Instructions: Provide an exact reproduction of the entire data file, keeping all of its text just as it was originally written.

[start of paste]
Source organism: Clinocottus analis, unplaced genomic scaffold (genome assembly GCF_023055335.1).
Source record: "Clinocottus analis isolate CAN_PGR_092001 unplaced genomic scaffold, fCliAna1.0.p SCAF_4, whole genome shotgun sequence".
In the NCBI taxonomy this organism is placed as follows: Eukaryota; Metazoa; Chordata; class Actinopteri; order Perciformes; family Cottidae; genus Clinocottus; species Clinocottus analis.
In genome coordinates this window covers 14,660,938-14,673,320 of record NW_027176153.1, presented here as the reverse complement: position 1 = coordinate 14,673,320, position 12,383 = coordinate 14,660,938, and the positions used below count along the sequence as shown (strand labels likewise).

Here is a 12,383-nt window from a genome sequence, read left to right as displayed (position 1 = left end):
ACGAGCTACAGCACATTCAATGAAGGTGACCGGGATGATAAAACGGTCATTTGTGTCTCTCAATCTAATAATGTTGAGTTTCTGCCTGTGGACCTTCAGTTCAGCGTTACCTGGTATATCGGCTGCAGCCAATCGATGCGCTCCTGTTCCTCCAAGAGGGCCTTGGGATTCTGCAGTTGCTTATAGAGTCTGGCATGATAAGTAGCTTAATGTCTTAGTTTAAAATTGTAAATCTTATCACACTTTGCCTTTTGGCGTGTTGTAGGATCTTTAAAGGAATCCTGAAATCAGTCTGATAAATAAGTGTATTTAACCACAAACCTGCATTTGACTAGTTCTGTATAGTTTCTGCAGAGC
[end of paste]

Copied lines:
Source organism: Clinocottus analis, unplaced genomic scaffold (genome assembly GCF_023055335.1).
Source record: "Clinocottus analis isolate CAN_PGR_092001 unplaced genomic scaffold, fCliAna1.0.p SCAF_4, whole genome shotgun sequence".
In the NCBI taxonomy this organism is placed as follows: Eukaryota; Metazoa; Chordata; class Actinopteri; order Perciformes; family Cottidae; genus Clinocottus; species Clinocottus analis.
In genome coordinates this window covers 14,660,938-14,673,320 of record NW_027176153.1, presented here as the reverse complement: position 1 = coordinate 14,673,320, position 12,383 = coordinate 14,660,938, and the positions used below count along the sequence as shown (strand labels likewise).

Here is a 12,383-nt window from a genome sequence, read left to right as displayed (position 1 = left end):
ACGAGCTACAGCACATTCAATGAAGGTGACCGGGATGATAAAACGGTCATTTGTGTCTCTCAATCTAATAATGTTGAGTTTCTGCCTGTGGACCTTCAGTTCAGCGTTACCTGGTATATCGGCTGCAGCCAATCGATGCGCTCCTGTTCCTCCAAGAGGGCCTTGGGATTCTGCAGTTGCTTATAGAGTCTGGCATGATAAGTAGCTTAATGTCTTAGTTTAAAATTGTAAATCTTATCACACTTTGCCTTTTGGCGTGTTGTAGGATCTTTAAAGGAATCCTGAAATCAGTCTGATAAATAAGTGTATTTAACCACAAACCTGCATTTGACTAGTTCTGTATAGTTTCTGCAGAGC